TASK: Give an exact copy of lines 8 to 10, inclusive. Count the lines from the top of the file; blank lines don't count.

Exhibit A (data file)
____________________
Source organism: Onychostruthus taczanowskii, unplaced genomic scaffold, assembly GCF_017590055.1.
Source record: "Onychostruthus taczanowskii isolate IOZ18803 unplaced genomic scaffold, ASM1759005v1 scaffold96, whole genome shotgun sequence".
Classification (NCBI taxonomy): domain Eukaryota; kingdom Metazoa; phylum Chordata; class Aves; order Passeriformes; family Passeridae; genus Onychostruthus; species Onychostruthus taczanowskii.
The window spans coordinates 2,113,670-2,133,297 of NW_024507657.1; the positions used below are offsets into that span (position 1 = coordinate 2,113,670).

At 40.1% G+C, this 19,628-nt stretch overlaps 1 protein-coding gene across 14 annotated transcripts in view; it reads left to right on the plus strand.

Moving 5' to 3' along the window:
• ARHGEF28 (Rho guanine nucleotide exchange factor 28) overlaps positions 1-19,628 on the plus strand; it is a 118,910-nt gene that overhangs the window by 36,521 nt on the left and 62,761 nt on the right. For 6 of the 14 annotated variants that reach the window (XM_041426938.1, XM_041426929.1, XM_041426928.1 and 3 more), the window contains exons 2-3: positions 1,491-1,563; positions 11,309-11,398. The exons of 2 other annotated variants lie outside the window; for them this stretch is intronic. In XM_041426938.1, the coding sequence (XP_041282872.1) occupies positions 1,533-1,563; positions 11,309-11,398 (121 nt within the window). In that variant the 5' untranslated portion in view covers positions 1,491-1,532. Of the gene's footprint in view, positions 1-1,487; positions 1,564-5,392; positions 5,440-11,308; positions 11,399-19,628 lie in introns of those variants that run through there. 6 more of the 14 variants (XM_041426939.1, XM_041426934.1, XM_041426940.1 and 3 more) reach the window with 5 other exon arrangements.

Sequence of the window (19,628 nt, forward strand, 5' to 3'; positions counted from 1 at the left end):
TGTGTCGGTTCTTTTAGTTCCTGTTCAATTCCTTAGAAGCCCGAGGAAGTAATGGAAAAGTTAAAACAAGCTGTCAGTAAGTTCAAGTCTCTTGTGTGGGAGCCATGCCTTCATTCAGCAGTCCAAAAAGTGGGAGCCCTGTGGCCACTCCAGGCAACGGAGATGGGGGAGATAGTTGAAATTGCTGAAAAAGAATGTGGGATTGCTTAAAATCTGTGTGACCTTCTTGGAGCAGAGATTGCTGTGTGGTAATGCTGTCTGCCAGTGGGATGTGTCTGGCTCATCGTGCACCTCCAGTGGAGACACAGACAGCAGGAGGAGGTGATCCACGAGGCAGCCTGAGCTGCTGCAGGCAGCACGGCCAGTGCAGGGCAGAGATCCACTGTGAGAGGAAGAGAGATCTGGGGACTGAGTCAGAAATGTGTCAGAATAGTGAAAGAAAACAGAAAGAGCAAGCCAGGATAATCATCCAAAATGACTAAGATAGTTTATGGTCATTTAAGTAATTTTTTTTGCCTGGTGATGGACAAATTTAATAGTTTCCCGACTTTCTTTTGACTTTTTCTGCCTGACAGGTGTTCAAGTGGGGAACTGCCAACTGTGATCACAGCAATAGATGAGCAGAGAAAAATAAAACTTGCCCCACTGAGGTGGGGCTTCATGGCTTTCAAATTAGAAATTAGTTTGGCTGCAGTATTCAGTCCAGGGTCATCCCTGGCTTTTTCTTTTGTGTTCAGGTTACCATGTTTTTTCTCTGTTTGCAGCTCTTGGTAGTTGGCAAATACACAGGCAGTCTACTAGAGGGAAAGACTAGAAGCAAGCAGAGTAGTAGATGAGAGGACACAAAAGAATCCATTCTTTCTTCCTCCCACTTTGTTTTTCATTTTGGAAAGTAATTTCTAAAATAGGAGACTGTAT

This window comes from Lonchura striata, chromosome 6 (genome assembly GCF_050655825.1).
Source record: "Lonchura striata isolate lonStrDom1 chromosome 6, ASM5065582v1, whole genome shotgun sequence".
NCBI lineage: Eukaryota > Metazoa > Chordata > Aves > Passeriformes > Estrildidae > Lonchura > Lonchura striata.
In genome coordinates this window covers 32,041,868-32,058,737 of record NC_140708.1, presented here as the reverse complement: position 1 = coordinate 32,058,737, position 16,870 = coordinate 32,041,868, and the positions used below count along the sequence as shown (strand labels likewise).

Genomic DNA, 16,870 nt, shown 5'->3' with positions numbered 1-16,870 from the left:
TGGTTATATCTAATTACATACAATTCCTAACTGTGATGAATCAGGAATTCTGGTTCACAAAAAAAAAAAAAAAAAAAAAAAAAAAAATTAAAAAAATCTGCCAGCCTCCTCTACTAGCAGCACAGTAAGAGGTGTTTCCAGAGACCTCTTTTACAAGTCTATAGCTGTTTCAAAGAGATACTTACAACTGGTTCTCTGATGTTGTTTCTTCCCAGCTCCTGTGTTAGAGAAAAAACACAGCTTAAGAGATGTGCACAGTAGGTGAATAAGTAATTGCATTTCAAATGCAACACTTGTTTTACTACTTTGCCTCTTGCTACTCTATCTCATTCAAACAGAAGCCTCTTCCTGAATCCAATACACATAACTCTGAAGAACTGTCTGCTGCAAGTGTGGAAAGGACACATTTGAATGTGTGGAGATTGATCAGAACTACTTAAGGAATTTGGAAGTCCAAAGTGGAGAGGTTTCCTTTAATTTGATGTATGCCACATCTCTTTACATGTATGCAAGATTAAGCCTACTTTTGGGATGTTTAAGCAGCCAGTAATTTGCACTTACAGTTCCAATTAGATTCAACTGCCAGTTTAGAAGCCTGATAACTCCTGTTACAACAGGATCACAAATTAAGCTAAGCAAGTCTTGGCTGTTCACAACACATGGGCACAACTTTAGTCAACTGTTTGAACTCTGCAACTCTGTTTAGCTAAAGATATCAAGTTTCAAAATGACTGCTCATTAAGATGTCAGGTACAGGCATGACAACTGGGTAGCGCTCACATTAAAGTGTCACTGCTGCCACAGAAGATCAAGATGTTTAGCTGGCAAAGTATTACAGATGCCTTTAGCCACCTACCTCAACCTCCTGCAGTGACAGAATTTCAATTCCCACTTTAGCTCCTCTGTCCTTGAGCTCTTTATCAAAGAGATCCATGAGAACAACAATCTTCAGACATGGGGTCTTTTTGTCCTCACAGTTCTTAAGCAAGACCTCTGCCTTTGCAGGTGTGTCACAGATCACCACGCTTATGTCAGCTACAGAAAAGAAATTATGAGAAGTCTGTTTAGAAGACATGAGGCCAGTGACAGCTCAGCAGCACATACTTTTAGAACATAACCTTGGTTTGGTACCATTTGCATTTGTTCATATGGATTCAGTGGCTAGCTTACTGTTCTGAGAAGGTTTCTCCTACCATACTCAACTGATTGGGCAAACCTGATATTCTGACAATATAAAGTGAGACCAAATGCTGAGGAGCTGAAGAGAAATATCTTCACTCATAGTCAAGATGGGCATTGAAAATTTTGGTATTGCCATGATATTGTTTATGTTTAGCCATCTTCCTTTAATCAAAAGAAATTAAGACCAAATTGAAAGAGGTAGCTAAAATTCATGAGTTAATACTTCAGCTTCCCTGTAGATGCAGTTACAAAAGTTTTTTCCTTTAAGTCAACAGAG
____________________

Sequence of the window (19,628 nt, forward strand, 5' to 3'; positions counted from 1 at the left end):
TGTGTCGGTTCTTTTAGTTCCTGTTCAATTCCTTAGAAGCCCGAGGAAGTAATGGAAAAGTTAAAACAAGCTGTCAGTAAGTTCAAGTCTCTTGTGTGGGAGCCATGCCTTCATTCAGCAGTCCAAAAAGTGGGAGCCCTGTGGCCACTCCAGGCAACGGAGATGGGGGAGATAGTTGAAATTGCTGAAAAAGAATGTGGGATTGCTTAAAATCTGTGTGACCTTCTTGGAGCAGAGATTGCTGTGTGGTAATGCTGTCTGCCAGTGGGATGTGTCTGGCTCATCGTGCACCTCCAGTGGAGACACAGACAGCAGGAGGAGGTGATCCACGAGGCAGCCTGAGCTGCTGCAGGCAGCACGGCCAGTGCAGGGCAGAGATCCACTGTGAGAGGAAGAGAGATCTGGGGACTGAGTCAGAAATGTGTCAGAATAGTGAAAGAAAACAGAAAGAGCAAGCCAGGATAATCATCCAAAATGACTAAGATAGTTTATGGTCATTTAAGTAATTTTTTTTGCCTGGTGATGGACAAATTTAATAGTTTCCCGACTTTCTTTTGACTTTTTCTGCCTGACAGGTGTTCAAGTGGGGAACTGCCAACTGTGATCACAGCAATAGATGAGCAGAGAAAAATAAAACTTGCCCCACTGAGGTGGGGCTTCATGGCTTTCAAATTAGAAATTAGTTTGGCTGCAGTATTCAGTCCAGGGTCATCCCTGGCTTTTTCTTTTGTGTTCAGGTTACCATGTTTTTTCTCTGTTTGCAGCTCTTGGTAGTTGGCAAATACACAGGCAGTCTACTAGAGGGAAAGACTAGAAGCAAGCAGAGTAGTAGATGAGAGGACACAAAAGAATCCATTCTTTCTTCCTCCCACTTTGTTTTTCATTTTGGAAAGTAATTTCTAAAATAGGAGACTGTAT

This window comes from Lonchura striata, chromosome 6 (genome assembly GCF_050655825.1).